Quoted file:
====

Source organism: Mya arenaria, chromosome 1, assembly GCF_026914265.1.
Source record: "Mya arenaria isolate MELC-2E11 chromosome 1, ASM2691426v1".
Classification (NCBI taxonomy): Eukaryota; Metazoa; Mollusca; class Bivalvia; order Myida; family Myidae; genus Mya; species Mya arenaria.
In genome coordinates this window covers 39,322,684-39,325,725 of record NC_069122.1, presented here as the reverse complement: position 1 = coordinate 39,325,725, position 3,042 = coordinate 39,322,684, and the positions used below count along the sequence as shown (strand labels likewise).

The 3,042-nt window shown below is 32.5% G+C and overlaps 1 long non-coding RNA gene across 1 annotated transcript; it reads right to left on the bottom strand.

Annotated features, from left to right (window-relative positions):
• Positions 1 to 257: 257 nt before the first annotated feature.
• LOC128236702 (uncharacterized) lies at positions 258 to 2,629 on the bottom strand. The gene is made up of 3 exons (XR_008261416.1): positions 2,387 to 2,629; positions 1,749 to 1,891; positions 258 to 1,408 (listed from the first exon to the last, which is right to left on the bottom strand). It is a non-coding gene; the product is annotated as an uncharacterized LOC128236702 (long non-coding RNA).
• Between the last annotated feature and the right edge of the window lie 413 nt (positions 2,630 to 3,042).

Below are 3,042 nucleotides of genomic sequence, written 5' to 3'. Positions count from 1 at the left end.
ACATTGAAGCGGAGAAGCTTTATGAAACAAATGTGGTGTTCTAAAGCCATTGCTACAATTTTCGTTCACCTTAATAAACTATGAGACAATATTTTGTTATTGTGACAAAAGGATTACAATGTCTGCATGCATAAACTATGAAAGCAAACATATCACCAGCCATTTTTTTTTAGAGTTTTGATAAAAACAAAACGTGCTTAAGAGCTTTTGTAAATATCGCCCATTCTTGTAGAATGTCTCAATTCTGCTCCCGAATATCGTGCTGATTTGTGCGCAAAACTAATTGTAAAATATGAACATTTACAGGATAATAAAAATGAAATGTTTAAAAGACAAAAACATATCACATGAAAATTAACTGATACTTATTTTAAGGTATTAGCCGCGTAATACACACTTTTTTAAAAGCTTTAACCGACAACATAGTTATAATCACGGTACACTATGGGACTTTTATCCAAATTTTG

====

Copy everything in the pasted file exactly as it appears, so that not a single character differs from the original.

Source organism: Mya arenaria, chromosome 1, assembly GCF_026914265.1.
Source record: "Mya arenaria isolate MELC-2E11 chromosome 1, ASM2691426v1".
Classification (NCBI taxonomy): Eukaryota; Metazoa; Mollusca; class Bivalvia; order Myida; family Myidae; genus Mya; species Mya arenaria.
In genome coordinates this window covers 39,322,684-39,325,725 of record NC_069122.1, presented here as the reverse complement: position 1 = coordinate 39,325,725, position 3,042 = coordinate 39,322,684, and the positions used below count along the sequence as shown (strand labels likewise).

The 3,042-nt window shown below is 32.5% G+C and overlaps 1 long non-coding RNA gene across 1 annotated transcript; it reads right to left on the bottom strand.

Annotated features, from left to right (window-relative positions):
• Positions 1 to 257: 257 nt before the first annotated feature.
• LOC128236702 (uncharacterized) lies at positions 258 to 2,629 on the bottom strand. The gene is made up of 3 exons (XR_008261416.1): positions 2,387 to 2,629; positions 1,749 to 1,891; positions 258 to 1,408 (listed from the first exon to the last, which is right to left on the bottom strand). It is a non-coding gene; the product is annotated as an uncharacterized LOC128236702 (long non-coding RNA).
• Between the last annotated feature and the right edge of the window lie 413 nt (positions 2,630 to 3,042).

Below are 3,042 nucleotides of genomic sequence, written 5' to 3'. Positions count from 1 at the left end.
ACATTGAAGCGGAGAAGCTTTATGAAACAAATGTGGTGTTCTAAAGCCATTGCTACAATTTTCGTTCACCTTAATAAACTATGAGACAATATTTTGTTATTGTGACAAAAGGATTACAATGTCTGCATGCATAAACTATGAAAGCAAACATATCACCAGCCATTTTTTTTTAGAGTTTTGATAAAAACAAAACGTGCTTAAGAGCTTTTGTAAATATCGCCCATTCTTGTAGAATGTCTCAATTCTGCTCCCGAATATCGTGCTGATTTGTGCGCAAAACTAATTGTAAAATATGAACATTTACAGGATAATAAAAATGAAATGTTTAAAAGACAAAAACATATCACATGAAAATTAACTGATACTTATTTTAAGGTATTAGCCGCGTAATACACACTTTTTTAAAAGCTTTAACCGACAACATAGTTATAATCACGGTACACTATGGGACTTTTATCCAAATTTTG